I started a series a couple of weeks back on a website called “Matthew25.org”, a “community of Christians” that has come out in support of Barack Obama for president. Here’s the next installment:

“Caring for the least of these” is next on Matthew25.org’s list of values. Again, the value is one upon which we all ought to be able to agree. The question, as is true with so many of these, is, “what policies are likely to result in the protection of “the least of these”? But there’s another question that is intertwined with this one, it seems to me, and that involves the question of whose role is it to tend to “the least of these”? Liberals tend to believe that it is the role of government to perform this function, and thus tend to support all sorts of government programs that they believe will accomplish this purpose. My questions, and the topic of this blog post, are three:

1. Is it the province of the government in general, and the federal government in particular, to try to help the poor?

2. Do the government programs that purport to do this actually accomplish what they set out to do?

3. Do the particular candidates demonstrate that they are themselves concerned with the poor by virtue of their own willingness to give of themselves to help them?

I find this last question to be quite a telling one. See, it doesn’t seem to me to be a particularly virtuous thing to try to do good with other people’s money; I’m more impressed by the willingness of an individual to care for “the least of these” voluntarily with his own money, his own efforts, his own time. Fortunately, we are able to find out how committed the candidates are to “the least of these” in their own personal finances…and the answers are telling.

Barack Obama is a stingy individual. Joe Biden, his running mate, is an astonishingly stingy individual.

I’ve written before on this blog about the stinginess of Barack Obama. This is a bit dated article on the Obamas’ charitable giving, and since it came out, we’ve learned that the Obamas made over $4 million in 2007, mostly due to book sales. Giving $240K sounds pretty good until you put it alongside $4 million-plus in income, and then it sounds, particularly for a professing Christian, unimpressive to say the least. I’m not tooting my own horn when I say this, but I’d like to think that I speak for most committed Christians when I say that, if I were to suddenly earn $4 million-plus next year, I’d be deciding how much of the second million, and maybe the third, to give to charity, to help “the least of these” in some way. Is that even a hard call? Was for Obama the Stingy.

But he’s a regular free-hearted individual compared to his Veep candidate. Here’s what Joe Biden gave to charity for the last ten years:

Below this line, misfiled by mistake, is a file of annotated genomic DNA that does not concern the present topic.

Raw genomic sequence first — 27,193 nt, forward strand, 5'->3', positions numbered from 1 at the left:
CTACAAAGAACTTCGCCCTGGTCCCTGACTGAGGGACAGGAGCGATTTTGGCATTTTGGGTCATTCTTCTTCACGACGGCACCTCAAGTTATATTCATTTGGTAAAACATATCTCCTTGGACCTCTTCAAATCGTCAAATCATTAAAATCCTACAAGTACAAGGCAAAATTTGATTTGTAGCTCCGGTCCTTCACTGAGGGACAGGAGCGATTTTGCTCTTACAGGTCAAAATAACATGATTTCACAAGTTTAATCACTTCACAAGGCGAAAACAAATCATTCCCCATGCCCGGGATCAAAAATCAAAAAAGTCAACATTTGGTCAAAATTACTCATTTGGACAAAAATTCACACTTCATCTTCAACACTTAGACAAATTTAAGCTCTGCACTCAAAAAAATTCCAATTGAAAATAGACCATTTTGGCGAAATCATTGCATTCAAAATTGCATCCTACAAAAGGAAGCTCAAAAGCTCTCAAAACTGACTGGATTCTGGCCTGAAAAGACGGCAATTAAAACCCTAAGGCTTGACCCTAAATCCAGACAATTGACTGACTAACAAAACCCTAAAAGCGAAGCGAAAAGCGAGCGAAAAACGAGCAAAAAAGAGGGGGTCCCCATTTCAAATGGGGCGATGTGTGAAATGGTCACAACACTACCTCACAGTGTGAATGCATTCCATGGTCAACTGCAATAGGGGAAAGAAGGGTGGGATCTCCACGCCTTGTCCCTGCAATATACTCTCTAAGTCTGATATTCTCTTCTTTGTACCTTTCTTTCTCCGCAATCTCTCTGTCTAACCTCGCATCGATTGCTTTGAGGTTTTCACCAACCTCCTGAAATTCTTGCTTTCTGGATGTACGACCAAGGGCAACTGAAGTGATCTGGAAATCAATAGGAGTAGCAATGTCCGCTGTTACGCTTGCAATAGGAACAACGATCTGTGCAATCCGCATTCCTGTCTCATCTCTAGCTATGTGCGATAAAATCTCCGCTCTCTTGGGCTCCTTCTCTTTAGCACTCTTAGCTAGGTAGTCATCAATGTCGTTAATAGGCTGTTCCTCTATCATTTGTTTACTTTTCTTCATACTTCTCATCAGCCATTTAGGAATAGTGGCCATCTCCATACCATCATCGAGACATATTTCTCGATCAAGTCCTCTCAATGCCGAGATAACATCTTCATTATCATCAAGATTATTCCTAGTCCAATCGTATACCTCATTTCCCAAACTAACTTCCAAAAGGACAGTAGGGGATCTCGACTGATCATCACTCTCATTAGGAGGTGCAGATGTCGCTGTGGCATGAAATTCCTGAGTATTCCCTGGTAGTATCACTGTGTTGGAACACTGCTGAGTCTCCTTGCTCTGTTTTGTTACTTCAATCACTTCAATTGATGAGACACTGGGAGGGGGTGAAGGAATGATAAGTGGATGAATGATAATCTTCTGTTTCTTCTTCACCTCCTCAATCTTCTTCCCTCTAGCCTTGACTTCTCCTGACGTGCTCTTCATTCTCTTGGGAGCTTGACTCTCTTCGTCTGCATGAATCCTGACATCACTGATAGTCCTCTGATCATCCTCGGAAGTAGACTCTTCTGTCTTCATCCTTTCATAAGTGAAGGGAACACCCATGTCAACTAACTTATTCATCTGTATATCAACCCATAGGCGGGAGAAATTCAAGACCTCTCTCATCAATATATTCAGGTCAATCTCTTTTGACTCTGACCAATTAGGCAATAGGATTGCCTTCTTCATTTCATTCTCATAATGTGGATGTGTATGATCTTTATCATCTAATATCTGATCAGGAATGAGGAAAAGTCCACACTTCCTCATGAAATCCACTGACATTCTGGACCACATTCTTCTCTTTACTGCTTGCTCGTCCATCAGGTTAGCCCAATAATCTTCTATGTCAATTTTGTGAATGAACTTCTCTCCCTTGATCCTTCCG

Joe Biden and American Charity

Both of these men would profess some allegiance to Christian faith. While Biden (with good reason!) hasn’t attempted to wear his Catholic faith on his sleeve, Obama has spoken openly of his relationship with Jesus Christ. But the proof is in the pudding, and followers of Christ are called, not first to the enacting of laws and legislation that abscond money from others to help “least of these”, but to personal involvement. Biden fails this test spectacularly, and Obama fails it by a wide margin.

The fact of the matter is that higher taxes—ostensibly to fund programs to “help the poor”—have the effect of preventing sincere Christians from doing all that they otherwise might to personally obey the call of Christ, not even to speak of the fact that the government’s unwillingness to hold people accountable for their actions means that much of the money going to help the poor is going to help undeserving poor people (yes, you read me right: not all the poor are deserving of our financial assistance simply because they are poor!). Individuals can, should, and do discriminate, donating money to charities that make judgments as to the worthiness of the individuals to receive support. Churches do this (and should!); we get calls all the time from people wanting a handout, but many are people who are making foolish choices and then want the church to bail them out. Some, on the other hand, are people who for one reason or another have legitimate needs, and prove themselves willing to work to try to get themselves out of their situations. There is all the difference in the world between the two—but the government can’t make this distinction very easily. This is why charity is always better left in the hands of private agencies, agencies that could receive more funds to help “the least of these” if the federal government weren’t sticking its infernal paws into our wallets.

And it’s a particularly egregious thing when the very politicians who’ll readily stick their hands into your pockets to grab your money—and then sanctimoniously suggest that it’s the “patriotic” thing to do to roll over and allow them to do this—are the same people who, when it comes to voluntarily giving their own money, prove themselves anything but concerned for “the least of these”.

4 responses »

  1. Don says:

    Byron,